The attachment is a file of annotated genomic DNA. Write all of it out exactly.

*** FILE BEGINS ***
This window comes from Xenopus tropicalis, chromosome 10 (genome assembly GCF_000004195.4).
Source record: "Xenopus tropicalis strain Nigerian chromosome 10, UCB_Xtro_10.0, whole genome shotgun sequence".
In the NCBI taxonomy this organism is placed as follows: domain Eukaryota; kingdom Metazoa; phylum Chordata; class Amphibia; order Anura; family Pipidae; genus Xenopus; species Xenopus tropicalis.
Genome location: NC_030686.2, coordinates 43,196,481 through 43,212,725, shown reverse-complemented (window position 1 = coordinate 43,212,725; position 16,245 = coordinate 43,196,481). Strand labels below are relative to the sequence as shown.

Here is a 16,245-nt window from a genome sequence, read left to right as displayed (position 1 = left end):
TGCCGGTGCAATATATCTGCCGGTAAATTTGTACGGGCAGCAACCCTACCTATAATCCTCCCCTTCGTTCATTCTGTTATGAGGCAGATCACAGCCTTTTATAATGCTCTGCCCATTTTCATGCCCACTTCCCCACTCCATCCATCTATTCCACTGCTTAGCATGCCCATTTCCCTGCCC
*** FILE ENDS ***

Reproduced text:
This window comes from Xenopus tropicalis, chromosome 10 (genome assembly GCF_000004195.4).
Source record: "Xenopus tropicalis strain Nigerian chromosome 10, UCB_Xtro_10.0, whole genome shotgun sequence".
In the NCBI taxonomy this organism is placed as follows: domain Eukaryota; kingdom Metazoa; phylum Chordata; class Amphibia; order Anura; family Pipidae; genus Xenopus; species Xenopus tropicalis.
Genome location: NC_030686.2, coordinates 43,196,481 through 43,212,725, shown reverse-complemented (window position 1 = coordinate 43,212,725; position 16,245 = coordinate 43,196,481). Strand labels below are relative to the sequence as shown.

Here is a 16,245-nt window from a genome sequence, read left to right as displayed (position 1 = left end):
TGCCGGTGCAATATATCTGCCGGTAAATTTGTACGGGCAGCAACCCTACCTATAATCCTCCCCTTCGTTCATTCTGTTATGAGGCAGATCACAGCCTTTTATAATGCTCTGCCCATTTTCATGCCCACTTCCCCACTCCATCCATCTATTCCACTGCTTAGCATGCCCATTTCCCTGCCC